That’s the Trinity in 14 lines, not counting paragraph breaks, for a 10 year old. :slight_smile: We haven’t gotten to creation or ethics yet, much less to salvation from sin. But if there are disagreements here, there are going to be related disagreements later, and those disagreements will have a bearing on differing soteriologies (logics of salvation).

Part 2: Creation

The Father and the Son are not only giving themselves to one another for always, but they are already always giving another Person Who is God to each other (the Holy Spirit). While they don’t have to give more to each other, if they choose to do so they will have to give what is not God to each other. But nothing exists above or beside them that is not God. So they have to create what is not God if they choose to give something not God to each other.

The Son already always chooses to submit to the Father in love. In order for God to create what is not God, the Son chooses to submit Himself in a different way. God thus acts in a way different from always living in a self-generating way. God also now acts in a not-self-generating way, while still acting in a self-generating way. The Son is still faithful to the Father yet acts to sacrifice Himself in a way different from the way the Son is always sacrificing Himself in submitting to the Father.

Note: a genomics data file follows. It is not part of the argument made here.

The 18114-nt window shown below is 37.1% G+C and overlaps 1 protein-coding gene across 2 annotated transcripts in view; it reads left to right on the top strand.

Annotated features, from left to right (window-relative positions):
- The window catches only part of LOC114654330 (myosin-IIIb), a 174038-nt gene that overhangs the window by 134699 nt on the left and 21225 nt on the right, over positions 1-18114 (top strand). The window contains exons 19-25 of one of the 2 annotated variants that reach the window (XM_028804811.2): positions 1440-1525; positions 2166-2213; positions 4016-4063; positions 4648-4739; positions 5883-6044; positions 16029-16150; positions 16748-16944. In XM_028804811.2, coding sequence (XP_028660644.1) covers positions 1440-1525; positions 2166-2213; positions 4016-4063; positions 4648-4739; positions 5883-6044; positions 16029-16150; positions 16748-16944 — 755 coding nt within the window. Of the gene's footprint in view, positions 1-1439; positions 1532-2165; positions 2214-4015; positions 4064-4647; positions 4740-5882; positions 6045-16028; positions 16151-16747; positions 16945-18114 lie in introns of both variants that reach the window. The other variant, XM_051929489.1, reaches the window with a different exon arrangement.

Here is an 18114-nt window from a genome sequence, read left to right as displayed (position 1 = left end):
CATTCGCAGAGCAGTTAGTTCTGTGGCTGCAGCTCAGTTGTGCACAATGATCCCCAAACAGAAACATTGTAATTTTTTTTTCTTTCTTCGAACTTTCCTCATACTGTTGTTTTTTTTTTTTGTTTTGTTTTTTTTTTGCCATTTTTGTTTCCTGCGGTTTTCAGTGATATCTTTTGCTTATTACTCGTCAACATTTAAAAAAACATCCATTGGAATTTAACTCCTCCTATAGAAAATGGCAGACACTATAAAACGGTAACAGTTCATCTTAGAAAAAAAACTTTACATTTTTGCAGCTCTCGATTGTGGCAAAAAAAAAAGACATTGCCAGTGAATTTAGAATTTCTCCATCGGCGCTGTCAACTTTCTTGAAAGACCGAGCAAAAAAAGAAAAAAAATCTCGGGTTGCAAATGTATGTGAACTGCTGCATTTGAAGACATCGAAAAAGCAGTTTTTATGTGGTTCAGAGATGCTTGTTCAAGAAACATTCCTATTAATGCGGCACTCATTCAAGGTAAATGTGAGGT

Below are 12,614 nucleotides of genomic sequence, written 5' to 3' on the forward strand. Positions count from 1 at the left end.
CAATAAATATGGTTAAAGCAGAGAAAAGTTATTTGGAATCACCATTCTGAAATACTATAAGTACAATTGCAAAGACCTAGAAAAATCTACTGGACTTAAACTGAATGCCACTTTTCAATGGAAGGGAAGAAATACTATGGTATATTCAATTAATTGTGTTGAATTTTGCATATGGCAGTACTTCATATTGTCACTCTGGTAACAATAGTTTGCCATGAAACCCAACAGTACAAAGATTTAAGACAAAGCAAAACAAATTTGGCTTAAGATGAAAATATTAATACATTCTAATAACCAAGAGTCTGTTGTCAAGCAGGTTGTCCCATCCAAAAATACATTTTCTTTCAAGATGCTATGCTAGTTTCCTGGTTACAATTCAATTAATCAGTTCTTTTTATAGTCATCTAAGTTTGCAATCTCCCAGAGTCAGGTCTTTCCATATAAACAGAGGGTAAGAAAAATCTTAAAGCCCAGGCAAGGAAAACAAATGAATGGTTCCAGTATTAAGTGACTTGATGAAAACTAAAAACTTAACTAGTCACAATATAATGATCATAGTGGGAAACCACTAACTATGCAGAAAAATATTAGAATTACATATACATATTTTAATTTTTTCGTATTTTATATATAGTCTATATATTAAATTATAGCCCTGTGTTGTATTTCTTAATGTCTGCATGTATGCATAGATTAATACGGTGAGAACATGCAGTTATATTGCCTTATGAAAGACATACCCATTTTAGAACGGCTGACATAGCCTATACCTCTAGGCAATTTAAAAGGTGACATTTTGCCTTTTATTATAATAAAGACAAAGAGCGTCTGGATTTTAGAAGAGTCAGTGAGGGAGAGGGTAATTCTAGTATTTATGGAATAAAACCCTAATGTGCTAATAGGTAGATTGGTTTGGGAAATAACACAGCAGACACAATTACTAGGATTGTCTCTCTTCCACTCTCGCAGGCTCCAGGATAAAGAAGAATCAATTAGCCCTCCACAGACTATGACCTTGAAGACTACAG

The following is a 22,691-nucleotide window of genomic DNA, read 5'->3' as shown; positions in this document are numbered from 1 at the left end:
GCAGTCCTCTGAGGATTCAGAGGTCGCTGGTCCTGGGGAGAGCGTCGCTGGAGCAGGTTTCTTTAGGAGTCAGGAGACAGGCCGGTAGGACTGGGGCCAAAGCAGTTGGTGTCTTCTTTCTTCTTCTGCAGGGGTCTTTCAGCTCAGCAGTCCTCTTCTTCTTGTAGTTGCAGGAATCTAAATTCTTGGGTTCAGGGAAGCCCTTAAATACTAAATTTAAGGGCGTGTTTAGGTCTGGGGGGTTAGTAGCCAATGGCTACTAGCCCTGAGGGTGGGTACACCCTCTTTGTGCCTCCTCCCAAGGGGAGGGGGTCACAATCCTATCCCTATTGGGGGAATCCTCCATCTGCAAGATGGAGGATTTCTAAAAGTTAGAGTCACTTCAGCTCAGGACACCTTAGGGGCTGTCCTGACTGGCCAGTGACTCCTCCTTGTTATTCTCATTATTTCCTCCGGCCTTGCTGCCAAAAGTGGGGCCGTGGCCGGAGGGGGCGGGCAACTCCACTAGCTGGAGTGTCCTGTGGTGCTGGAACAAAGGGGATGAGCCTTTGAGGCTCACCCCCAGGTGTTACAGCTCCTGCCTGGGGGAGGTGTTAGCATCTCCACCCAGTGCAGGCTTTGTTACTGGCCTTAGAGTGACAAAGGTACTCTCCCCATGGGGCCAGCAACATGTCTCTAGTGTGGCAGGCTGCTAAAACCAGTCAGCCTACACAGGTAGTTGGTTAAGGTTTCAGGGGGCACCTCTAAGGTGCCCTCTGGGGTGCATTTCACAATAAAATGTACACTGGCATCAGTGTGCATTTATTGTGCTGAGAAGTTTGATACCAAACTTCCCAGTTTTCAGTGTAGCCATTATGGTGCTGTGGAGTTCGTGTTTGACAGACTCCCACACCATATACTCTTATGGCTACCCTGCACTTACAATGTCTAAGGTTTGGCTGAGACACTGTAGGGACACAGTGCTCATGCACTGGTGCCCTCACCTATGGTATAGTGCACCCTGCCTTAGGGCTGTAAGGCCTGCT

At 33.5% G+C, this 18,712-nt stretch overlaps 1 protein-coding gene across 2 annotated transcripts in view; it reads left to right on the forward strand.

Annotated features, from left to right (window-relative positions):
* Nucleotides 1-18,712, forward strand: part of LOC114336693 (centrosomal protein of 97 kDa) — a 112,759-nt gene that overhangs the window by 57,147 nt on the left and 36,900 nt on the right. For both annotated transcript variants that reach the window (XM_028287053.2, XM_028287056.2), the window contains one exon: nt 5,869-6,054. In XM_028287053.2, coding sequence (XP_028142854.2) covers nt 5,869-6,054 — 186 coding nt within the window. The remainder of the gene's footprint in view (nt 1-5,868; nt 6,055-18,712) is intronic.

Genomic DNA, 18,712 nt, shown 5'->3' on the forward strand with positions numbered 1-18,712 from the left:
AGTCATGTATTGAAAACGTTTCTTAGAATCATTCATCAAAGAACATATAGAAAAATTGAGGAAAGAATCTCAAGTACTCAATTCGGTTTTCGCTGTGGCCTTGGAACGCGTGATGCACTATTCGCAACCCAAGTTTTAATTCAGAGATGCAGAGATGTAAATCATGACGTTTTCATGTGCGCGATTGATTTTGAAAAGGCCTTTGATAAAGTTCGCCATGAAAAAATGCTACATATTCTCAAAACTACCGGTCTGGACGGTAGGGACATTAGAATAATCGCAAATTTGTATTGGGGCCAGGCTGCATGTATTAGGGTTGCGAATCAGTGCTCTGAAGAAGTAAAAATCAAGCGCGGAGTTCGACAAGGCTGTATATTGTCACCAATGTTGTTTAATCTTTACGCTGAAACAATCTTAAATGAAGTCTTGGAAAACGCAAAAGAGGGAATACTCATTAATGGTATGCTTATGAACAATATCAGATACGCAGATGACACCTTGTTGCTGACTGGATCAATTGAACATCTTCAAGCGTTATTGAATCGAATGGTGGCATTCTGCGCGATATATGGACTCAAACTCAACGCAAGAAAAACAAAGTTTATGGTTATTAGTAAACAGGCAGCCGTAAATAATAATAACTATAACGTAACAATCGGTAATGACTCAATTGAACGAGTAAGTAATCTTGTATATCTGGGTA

God sacrifices His own action, in a way, so that something not-God will also exist. First that’s a system of not-God nature. It isn’t a person (or not yet anyway), but it provides a place for not-God persons to live. Then, as the Father always gives life to the Son, and the Son always submits His life to the Father, so that God may always live, the Father and the Son, by means of the Spirit they are always giving to one another, raise parts of Nature to life.

And they give some of those living not-God parts of Nature the gift of a spirit. And that’s how persons are created, like you and me, who aren’t God.

(Creation in 14-1/2 lines, not counting paragraph breaks. :smiley: Ethics next.)

Part 3: Ethics